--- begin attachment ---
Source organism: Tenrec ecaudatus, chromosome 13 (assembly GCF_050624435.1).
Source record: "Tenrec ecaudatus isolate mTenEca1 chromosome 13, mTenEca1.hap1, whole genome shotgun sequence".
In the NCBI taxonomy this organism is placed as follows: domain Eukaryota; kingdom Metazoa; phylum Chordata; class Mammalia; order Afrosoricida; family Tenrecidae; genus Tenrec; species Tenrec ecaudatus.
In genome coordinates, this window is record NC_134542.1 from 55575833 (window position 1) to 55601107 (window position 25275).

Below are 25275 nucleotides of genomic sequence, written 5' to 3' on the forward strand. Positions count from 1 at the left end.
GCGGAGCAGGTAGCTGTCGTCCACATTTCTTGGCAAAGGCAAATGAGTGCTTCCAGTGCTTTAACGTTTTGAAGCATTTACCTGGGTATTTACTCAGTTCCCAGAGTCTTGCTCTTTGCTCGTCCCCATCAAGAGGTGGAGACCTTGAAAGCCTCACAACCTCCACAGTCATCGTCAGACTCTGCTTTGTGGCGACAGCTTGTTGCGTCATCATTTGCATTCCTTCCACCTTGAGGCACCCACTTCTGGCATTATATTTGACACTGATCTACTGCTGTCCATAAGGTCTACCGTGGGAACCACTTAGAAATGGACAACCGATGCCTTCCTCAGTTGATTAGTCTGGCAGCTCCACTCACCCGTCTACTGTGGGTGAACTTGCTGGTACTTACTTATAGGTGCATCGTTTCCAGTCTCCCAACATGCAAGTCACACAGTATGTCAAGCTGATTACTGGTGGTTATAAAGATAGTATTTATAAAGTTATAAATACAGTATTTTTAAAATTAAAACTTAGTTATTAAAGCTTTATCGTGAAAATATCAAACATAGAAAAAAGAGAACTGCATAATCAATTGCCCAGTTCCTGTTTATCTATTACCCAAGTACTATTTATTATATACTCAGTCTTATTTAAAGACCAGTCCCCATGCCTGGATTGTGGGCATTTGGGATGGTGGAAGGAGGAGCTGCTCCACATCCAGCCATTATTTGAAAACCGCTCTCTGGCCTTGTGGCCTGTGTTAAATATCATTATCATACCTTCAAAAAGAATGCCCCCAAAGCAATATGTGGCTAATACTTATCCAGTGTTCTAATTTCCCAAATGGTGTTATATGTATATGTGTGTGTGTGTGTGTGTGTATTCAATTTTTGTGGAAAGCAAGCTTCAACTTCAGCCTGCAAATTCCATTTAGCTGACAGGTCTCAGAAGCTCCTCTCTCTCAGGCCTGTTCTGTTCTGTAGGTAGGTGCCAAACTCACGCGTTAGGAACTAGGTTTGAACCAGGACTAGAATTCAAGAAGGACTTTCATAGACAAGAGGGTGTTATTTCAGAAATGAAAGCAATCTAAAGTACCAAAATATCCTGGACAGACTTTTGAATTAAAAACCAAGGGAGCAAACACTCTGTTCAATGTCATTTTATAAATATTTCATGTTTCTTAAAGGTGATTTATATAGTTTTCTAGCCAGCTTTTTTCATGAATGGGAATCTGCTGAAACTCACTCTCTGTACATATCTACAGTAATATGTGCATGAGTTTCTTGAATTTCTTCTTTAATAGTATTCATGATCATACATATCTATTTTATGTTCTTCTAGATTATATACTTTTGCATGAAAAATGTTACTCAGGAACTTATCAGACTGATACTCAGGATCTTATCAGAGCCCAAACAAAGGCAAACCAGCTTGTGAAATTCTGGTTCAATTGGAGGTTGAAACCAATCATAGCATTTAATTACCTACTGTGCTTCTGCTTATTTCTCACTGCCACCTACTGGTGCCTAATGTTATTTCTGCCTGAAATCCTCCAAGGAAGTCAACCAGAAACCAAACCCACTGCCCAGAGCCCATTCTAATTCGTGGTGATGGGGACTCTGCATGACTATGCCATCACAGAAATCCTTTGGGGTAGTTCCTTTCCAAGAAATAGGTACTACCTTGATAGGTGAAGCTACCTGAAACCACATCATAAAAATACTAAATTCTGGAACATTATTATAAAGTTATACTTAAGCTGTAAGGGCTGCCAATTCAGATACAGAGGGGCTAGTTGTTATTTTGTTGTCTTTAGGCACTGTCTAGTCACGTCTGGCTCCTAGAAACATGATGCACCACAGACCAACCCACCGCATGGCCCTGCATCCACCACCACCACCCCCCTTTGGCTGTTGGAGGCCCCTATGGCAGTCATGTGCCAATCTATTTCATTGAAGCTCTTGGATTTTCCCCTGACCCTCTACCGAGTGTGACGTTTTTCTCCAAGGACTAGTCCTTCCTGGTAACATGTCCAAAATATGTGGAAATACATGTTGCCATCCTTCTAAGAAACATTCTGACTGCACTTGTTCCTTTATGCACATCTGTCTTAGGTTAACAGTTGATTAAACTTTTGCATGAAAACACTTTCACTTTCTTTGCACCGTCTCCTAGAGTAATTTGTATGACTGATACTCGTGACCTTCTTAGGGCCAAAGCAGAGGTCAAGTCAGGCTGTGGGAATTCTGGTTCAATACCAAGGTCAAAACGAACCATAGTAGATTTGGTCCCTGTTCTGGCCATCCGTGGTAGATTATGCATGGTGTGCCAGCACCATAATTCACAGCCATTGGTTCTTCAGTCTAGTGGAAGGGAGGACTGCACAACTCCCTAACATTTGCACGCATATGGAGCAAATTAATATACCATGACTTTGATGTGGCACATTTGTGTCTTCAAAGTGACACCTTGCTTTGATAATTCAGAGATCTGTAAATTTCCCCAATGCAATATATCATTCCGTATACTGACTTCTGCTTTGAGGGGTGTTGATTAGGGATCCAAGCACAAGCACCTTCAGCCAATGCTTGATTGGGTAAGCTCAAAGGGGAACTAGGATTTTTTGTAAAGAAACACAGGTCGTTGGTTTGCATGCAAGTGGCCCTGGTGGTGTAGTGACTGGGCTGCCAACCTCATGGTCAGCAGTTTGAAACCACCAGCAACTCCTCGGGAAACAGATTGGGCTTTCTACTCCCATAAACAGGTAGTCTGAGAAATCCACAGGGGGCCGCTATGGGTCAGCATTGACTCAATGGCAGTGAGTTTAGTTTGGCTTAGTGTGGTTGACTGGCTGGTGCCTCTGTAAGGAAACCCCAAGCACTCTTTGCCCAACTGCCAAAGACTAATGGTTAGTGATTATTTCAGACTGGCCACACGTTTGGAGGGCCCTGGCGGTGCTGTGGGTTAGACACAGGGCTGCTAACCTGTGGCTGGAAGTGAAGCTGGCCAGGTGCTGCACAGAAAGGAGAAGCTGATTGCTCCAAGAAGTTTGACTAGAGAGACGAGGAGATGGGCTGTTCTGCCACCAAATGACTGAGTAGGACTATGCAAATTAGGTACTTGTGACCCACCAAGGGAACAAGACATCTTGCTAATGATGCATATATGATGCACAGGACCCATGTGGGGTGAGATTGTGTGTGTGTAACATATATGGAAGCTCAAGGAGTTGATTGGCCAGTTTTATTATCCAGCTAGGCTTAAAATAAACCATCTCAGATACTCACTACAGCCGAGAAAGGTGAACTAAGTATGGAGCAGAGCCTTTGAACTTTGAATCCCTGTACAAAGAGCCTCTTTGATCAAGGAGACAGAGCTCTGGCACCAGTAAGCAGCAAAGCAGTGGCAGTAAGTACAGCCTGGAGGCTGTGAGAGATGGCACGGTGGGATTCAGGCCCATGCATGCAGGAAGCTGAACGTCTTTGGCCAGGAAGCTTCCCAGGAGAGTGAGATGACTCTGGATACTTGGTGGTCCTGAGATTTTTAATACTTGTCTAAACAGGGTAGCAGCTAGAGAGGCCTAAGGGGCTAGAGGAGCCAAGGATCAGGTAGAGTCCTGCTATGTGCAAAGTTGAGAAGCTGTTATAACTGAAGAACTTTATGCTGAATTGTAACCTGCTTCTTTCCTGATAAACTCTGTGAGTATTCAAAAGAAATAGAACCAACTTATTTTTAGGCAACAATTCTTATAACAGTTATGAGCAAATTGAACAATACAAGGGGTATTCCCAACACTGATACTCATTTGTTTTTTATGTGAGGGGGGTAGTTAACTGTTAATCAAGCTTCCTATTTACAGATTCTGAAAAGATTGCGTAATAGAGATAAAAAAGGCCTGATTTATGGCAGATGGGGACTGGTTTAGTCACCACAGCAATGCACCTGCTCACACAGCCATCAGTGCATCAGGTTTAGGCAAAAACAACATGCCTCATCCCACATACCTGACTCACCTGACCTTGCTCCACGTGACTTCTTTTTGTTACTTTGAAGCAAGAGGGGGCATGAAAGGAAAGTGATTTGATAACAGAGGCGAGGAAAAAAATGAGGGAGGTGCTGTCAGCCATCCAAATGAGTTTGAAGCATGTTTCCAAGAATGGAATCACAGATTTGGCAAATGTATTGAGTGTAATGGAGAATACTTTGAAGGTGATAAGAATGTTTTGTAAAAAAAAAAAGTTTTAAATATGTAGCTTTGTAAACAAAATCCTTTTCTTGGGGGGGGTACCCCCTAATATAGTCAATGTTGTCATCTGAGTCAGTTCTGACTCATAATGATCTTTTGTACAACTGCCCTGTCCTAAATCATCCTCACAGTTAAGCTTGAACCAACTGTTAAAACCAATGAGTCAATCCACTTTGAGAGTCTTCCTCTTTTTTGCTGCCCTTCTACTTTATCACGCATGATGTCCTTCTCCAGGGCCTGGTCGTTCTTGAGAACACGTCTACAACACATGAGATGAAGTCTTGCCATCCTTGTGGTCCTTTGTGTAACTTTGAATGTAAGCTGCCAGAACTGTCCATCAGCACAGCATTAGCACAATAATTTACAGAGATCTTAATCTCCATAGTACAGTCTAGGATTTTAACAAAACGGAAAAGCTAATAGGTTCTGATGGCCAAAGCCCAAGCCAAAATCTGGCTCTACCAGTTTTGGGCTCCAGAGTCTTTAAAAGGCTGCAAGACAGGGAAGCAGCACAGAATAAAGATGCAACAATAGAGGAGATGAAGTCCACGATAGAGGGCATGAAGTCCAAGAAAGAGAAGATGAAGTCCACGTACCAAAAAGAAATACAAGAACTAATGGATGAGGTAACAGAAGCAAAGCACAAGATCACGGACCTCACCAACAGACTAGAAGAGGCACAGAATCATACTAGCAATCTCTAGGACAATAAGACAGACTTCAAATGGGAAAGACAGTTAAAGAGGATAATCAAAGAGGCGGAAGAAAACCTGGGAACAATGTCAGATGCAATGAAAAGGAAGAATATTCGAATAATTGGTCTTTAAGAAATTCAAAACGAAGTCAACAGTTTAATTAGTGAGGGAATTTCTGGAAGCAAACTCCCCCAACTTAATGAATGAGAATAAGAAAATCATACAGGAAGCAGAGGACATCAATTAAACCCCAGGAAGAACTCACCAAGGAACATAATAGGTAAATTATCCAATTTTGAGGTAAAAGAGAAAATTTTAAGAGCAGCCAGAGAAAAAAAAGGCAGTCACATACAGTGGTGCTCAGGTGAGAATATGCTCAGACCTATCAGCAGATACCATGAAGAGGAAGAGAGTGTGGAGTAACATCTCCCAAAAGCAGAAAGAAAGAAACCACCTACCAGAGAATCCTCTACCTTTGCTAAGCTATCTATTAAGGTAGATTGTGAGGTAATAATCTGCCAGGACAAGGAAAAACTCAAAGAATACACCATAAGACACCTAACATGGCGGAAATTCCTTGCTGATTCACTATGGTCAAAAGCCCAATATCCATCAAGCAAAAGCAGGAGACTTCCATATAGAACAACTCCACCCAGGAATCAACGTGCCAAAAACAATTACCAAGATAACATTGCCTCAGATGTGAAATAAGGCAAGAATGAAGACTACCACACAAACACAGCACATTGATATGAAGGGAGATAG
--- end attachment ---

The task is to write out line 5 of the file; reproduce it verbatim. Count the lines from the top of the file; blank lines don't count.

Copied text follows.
Below are 25275 nucleotides of genomic sequence, written 5' to 3' on the forward strand. Positions count from 1 at the left end.